The three nations formally ac-
cepted it and other nations fol-
lowed suit.
Kennedy said the treaty "re-
flects no concessions either to or
by the Soviet Union. It reflects
our common recognition of the
dangers in further testing."
The treaty caused Kennedy to
comment on the "pause in the
cold war" in a speech before the
United Nations in September.
More Thaws
A further thaw appeared in
October when Kennedy approved
the sale of some four million tons
of wheat to Russia and other
Soviet bloc nations which had
been hit by drought.
Past American policy had dis-
couraged United States-Soviet
trade but Kennedy saw benefits in
the deal such as improvement of
the balance of payments, increase
in gold supplies, strengthening of
the farm economy and a reduction
in the United States wheat sur-
plus.
'This transaction advertises to
the world as nothing else could
the success of free American agri-
culture," he claimed.
Racial Revolt
At home Kennedy found him-
self deep in the Civil Rights prob-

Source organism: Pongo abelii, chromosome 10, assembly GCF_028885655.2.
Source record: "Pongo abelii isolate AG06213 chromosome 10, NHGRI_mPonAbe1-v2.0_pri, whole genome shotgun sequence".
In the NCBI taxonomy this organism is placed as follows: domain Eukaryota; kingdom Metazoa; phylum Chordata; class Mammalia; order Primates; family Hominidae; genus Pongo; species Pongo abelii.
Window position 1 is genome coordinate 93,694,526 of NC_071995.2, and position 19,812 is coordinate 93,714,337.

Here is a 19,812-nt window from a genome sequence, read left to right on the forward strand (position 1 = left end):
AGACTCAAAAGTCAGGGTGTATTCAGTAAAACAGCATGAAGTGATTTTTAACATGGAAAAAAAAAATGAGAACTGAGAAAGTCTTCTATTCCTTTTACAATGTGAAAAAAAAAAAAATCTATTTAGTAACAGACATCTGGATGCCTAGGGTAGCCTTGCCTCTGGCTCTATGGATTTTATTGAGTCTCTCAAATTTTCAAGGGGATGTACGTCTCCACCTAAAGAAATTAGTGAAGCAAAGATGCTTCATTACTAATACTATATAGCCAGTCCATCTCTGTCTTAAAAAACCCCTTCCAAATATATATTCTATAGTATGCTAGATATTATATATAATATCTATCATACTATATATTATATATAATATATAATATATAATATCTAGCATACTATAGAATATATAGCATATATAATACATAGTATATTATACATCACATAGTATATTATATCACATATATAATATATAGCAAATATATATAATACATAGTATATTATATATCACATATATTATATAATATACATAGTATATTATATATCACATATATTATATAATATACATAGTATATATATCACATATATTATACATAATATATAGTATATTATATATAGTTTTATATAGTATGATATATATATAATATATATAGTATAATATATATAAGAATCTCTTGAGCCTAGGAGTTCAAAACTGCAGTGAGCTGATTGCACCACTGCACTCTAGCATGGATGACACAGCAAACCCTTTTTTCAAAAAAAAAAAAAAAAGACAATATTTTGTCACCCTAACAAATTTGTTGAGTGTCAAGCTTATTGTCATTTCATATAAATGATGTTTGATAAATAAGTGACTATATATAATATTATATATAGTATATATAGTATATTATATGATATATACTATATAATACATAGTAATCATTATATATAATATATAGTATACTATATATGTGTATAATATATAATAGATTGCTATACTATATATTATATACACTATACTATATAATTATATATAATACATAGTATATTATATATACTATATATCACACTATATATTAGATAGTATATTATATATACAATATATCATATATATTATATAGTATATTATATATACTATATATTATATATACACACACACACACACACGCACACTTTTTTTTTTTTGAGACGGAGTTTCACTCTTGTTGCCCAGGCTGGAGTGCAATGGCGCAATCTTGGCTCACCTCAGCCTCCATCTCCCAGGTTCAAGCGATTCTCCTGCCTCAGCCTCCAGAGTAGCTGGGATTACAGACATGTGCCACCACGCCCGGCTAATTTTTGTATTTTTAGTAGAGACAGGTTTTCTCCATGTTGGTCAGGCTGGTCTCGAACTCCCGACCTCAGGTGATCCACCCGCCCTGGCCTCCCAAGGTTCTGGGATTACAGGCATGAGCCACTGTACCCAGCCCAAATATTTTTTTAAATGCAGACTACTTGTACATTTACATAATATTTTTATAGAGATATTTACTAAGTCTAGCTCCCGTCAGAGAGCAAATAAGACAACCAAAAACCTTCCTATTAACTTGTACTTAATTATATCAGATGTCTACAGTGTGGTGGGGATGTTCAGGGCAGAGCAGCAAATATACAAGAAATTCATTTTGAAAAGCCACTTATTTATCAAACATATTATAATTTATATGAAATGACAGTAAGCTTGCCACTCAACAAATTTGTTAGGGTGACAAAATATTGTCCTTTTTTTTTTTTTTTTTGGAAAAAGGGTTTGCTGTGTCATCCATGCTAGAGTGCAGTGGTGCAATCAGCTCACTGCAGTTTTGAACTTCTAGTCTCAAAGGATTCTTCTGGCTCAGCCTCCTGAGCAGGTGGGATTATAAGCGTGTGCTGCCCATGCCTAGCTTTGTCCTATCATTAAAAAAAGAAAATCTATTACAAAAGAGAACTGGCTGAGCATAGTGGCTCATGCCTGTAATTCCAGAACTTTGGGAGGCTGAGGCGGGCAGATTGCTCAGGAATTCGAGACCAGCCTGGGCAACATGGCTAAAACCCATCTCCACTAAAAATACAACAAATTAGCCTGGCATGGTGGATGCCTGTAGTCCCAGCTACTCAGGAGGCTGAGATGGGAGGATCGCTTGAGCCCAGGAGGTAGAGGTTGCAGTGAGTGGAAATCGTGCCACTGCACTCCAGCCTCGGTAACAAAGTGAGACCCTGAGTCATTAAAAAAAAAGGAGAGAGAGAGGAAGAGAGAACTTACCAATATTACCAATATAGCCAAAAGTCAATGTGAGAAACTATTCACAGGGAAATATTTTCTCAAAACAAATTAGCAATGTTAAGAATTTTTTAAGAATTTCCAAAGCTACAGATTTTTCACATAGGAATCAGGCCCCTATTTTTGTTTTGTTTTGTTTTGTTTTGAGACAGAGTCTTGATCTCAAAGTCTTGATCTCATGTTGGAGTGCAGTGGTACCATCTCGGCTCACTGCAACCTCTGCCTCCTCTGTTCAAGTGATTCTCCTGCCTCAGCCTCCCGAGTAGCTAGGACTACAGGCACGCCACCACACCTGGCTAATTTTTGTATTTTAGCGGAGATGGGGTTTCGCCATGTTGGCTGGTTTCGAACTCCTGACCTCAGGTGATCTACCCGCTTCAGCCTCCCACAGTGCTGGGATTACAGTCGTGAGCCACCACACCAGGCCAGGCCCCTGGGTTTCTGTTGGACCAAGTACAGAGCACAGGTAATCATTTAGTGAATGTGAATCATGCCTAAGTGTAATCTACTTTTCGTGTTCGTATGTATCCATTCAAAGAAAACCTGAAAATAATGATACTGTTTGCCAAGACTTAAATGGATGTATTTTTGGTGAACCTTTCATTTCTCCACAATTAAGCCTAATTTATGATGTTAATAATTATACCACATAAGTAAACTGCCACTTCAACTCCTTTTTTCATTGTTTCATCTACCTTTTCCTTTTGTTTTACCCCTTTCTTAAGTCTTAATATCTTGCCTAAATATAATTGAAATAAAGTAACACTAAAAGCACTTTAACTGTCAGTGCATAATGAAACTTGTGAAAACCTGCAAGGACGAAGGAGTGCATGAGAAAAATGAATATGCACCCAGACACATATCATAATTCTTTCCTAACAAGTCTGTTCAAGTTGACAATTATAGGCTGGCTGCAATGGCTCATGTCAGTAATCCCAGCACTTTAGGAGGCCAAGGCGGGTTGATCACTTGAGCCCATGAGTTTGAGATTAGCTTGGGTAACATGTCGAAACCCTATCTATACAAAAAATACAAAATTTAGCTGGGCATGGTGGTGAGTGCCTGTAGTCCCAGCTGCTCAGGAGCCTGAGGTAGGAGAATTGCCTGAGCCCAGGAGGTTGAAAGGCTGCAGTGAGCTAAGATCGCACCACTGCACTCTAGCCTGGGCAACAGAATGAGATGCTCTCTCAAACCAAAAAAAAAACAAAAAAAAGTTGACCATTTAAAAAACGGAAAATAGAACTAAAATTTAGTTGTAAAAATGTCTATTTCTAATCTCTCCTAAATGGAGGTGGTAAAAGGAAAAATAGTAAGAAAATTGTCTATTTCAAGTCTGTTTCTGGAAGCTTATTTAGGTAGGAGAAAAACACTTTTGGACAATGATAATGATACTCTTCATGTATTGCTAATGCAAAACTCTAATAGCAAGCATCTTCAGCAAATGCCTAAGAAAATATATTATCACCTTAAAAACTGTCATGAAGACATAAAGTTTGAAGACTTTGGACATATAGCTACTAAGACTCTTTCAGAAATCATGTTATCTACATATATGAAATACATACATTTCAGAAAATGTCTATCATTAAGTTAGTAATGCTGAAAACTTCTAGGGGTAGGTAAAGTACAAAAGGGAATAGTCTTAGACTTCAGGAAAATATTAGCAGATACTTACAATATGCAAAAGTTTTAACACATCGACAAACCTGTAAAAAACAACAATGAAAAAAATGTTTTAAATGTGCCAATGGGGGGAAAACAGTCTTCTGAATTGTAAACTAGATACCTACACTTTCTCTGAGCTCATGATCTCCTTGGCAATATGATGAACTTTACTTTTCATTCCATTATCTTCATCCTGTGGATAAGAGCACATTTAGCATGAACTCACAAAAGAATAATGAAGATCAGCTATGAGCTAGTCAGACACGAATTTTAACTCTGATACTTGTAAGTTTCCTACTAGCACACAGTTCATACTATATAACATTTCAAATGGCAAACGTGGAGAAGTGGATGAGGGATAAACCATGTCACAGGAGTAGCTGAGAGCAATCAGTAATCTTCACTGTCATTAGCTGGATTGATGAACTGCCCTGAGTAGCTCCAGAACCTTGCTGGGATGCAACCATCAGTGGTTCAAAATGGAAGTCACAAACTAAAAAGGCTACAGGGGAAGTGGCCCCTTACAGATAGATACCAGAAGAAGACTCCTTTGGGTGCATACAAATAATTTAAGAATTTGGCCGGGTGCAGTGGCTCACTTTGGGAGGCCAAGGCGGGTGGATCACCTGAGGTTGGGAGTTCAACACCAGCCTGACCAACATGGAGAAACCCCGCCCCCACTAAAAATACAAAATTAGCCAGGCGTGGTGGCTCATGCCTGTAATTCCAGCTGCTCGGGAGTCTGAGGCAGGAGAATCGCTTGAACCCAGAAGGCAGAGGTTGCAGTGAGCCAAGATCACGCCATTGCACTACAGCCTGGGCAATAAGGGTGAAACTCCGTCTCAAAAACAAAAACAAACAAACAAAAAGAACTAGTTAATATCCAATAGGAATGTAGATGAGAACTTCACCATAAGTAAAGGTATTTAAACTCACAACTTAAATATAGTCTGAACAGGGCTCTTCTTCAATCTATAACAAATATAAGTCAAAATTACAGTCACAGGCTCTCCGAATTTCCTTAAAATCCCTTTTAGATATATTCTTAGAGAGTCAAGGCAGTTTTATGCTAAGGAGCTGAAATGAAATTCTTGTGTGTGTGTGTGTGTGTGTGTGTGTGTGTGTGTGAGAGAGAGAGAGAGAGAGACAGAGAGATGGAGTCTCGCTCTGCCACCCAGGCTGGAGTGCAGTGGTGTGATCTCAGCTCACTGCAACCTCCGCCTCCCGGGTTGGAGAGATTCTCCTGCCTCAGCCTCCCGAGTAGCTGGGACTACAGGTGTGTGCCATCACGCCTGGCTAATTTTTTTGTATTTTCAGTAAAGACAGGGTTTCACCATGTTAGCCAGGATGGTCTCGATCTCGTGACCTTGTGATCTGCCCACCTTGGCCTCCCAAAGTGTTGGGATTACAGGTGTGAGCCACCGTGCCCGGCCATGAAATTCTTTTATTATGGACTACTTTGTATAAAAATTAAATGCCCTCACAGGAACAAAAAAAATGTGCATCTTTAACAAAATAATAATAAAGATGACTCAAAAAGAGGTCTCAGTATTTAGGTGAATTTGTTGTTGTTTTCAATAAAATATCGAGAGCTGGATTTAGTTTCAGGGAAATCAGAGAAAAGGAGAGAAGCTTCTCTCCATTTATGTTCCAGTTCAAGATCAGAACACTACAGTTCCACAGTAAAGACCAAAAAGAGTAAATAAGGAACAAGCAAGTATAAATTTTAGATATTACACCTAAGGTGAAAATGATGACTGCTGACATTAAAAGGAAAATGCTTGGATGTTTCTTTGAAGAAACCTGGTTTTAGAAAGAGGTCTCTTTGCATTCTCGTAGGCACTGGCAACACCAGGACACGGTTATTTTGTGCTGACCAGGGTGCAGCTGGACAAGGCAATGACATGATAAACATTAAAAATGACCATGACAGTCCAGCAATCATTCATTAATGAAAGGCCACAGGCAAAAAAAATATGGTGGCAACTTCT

lem from the very start of his
administration.
In the spring of 1961, his first
year in office, Negro and white
groups, calling themselves Free-
dom Riders, sought to break down
bus station racial barriers and
ran into violence in Alabama.
There were incidents at Anniston,
Birmingham and Montgomery,
among others. The worst was at
Montgomery.
At least 20 persons were beaten
with fists and clubs in a bloody
riot there. The rioting around the
Greyhound bus station continued
for nearly two hours before the
white mob-numbering close to
1000 at times-was broken up with
tear gas by state and city police.
U.S. Marshals
President Kennedy's brother,
Attorney General Robert F. Ken-
nedy, ordered several hundred
United States marshals to Mont-
gomery. The Guardsmen. with fix-
ed bayonets scattered a mob that
tried to overwhelm federal mar-
shals protecting a Negro church
mass meeting..

The governor particularly blam-
ed the marshals for causing the
outbreak at the church, said he
still admired the Kennedy admin-
istration but added that "the
President and the United States

Attorney General made a mistake
in this matter."
Attorney General Kennedy de-
clared, however, there would have
been "an extremely bloody and
costly riot" in Montgomery if
not for the presence of marshals.
The biggest clash of state versus
federal power since the Civil War'
occurred on Sept. 30, 1962. Two